With this, the importance of data and information when trying to improve education has been established.

Countries need to improve collection and usage of data and information and understand how to use it effectively to make better policies. With accurate information at hand, resources can be better allocated , better investment descisions are made and the infrastructure is handled better.

The Case of Afghanistan

Afghanistan adopted the EMIS ( Education Management Information System) at a time when the economy needed to grow. This system provided accurate and relevant data for the central ministry to use. This improved accountability and transparency.

This system collects these data and gives stakeholders accurate information to work with and make conscious decisions to foster change.

The system comprises:

  • Student Management System : This is for tracking down and documenting every single information about a child.

  • Teacher Management System: This tracks the employment and training of teachers, giving the job opportunities to those who are best suited to teach.

  • School Mangement System

  • Infrastructure Management System

  • Asset Management System

The Case of Finland

Finland is another valuable case study. With a system that ranks heads and shoulders above a lot of first world countries, their methods of operation is worth looking into.

Unique qualities of their education system worth considering are:

  • Accountability for their Teachers: Teaching programs are the most rigorous and selective professional schools in the country. Teachers that make the cut are vetted as individuals (not as a group) and they have to be worth their salt before they are considered.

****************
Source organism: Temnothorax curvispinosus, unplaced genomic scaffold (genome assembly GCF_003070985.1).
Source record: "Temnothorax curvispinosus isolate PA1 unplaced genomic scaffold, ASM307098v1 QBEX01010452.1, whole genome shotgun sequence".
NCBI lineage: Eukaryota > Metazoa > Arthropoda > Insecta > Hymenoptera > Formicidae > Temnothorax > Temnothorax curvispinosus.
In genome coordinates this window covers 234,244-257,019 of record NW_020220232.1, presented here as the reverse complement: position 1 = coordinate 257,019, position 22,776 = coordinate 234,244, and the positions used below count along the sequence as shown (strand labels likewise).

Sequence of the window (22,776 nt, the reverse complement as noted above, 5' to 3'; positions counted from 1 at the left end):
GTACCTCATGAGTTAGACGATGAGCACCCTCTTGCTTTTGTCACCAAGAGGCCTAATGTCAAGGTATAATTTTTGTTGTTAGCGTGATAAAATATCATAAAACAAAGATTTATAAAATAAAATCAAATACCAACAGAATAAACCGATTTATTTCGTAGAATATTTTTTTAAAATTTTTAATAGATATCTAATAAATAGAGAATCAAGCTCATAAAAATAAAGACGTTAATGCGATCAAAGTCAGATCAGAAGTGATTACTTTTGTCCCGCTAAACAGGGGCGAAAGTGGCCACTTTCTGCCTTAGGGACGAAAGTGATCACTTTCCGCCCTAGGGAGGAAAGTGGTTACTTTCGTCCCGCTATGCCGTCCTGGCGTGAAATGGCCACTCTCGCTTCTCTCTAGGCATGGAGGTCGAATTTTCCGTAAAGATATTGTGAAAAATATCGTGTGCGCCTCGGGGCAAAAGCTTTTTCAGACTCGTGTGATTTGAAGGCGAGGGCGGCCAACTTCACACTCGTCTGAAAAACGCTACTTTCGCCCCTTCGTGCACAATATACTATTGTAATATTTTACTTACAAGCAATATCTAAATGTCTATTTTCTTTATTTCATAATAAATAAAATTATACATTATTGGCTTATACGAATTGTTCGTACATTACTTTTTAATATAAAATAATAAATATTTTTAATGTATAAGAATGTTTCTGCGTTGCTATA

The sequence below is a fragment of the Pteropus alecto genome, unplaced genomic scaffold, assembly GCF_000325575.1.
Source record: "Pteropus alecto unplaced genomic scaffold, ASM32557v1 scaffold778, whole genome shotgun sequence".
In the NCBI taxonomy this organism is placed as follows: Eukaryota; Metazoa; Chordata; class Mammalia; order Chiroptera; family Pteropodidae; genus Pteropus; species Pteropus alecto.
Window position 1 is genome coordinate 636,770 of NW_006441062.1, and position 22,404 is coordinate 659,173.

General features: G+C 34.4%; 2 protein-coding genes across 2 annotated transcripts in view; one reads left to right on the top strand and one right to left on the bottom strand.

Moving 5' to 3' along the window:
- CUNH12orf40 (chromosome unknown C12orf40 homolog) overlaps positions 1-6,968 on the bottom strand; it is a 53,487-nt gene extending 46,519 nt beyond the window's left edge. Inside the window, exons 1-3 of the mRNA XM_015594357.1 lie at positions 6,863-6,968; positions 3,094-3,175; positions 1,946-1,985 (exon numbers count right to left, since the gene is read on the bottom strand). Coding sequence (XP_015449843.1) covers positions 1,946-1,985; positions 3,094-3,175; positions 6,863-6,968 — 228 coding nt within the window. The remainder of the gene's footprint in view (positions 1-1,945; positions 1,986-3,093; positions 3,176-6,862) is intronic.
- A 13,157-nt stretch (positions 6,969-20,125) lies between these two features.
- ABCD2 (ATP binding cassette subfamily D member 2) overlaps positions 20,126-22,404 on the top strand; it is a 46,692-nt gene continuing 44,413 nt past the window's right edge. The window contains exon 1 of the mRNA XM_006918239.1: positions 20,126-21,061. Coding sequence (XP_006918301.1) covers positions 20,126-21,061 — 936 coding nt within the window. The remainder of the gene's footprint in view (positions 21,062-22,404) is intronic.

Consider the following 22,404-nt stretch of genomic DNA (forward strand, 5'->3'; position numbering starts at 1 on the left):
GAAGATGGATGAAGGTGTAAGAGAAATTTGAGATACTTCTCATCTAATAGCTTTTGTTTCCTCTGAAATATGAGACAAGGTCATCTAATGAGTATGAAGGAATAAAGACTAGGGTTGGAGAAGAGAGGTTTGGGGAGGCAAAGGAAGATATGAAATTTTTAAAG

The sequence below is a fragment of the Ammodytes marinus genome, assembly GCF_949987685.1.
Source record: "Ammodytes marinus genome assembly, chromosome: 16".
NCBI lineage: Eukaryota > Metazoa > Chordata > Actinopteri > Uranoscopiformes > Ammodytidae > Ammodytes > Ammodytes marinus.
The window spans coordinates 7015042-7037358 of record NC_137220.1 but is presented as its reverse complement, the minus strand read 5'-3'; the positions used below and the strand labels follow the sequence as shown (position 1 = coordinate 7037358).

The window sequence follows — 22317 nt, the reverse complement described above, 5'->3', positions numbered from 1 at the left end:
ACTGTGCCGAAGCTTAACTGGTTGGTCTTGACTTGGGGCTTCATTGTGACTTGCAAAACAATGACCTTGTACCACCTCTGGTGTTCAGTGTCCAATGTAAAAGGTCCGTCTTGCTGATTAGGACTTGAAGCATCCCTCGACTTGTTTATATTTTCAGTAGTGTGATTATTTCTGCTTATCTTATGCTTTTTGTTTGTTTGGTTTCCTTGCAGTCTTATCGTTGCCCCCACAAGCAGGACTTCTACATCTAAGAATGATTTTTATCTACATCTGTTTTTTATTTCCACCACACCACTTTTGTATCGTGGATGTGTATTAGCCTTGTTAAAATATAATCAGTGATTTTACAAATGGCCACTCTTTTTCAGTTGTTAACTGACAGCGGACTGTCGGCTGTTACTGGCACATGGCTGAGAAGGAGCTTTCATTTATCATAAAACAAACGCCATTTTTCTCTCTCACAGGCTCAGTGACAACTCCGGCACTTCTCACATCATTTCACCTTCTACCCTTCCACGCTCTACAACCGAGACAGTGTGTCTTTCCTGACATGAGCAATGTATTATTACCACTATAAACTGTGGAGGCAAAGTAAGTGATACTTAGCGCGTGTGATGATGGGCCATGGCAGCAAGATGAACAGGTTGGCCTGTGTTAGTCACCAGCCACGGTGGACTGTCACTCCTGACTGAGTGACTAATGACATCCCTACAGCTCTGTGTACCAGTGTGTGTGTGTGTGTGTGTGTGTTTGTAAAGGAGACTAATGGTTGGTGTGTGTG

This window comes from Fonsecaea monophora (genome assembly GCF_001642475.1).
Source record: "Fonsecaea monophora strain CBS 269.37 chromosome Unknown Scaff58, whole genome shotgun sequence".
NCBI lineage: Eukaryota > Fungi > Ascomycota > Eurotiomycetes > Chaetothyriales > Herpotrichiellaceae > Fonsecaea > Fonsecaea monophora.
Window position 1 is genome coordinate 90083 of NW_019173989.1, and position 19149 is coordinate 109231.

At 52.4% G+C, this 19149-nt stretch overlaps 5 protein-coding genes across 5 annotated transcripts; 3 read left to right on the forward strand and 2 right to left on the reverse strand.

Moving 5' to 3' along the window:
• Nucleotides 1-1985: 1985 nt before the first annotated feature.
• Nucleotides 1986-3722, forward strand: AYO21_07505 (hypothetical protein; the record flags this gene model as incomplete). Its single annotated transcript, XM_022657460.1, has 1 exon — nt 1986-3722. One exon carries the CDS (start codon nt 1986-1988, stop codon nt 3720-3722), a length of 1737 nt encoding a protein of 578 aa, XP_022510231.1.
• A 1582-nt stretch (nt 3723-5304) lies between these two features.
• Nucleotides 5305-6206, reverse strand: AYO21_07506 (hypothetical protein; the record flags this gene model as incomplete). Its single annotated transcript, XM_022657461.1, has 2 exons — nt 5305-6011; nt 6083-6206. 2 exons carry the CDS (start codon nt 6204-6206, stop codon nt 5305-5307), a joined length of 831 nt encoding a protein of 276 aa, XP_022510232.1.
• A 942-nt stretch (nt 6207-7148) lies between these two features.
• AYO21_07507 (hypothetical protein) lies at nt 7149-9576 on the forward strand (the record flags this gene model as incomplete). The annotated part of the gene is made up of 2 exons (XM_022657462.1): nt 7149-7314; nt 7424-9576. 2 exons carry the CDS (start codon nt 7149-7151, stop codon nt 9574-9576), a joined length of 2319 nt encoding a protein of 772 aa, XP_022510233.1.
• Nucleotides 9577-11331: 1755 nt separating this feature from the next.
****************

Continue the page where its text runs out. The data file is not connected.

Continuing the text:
• Providing professional options past just having a traditional college degree. Many students don't need to go to college, get a 'worthless' degree or flounder about wasting time trying to find their purpose and waste a lot of time incurring massive debts.

  • In Finland, Basic Education is a fundamental right for every child.

What can Nigeria do?

  • There should be a central core of information for the ministry of education.A central core that reports straight to the key stakeholders who implement change that influences the sector. What exists now is not central enough, hence why there cannot be appropriate checks and balances, it is why some things fly over heads.

  • Nigeria needs to go beyond just throwing money at the same things that have been yielding the same results. Investment in data and information needs to be priotised. Compiling data of every child, knowing their details, their perfomance, their skill set and any other important personal information that affect the child. Data of teachers ,management of the schools, tracking usage of infrastructure are all valuable. With these data, focused and well targeted changes can be implemented. These changes move the needle because they are based on facts and not just bogus assumptions.

  • Laser focusing on the teachers and their development should be a top priority. Substancial investements must be made into the teaching sector. Teachers in schools currently need to be vetted rigorously with the bar for qualification set very high. When this is done, the quality of teachers improve, this quality rubs off on the children.

  • Higher education needs to be made more flexible. University education should not be the pnly option for students. Vocational centers that train students in voactional skills, skills that are not taught within the four walls of a classroom and so on. This produces well rounded students. It also gives a voice to students who feel out of place or who parents can't afford tertiary education.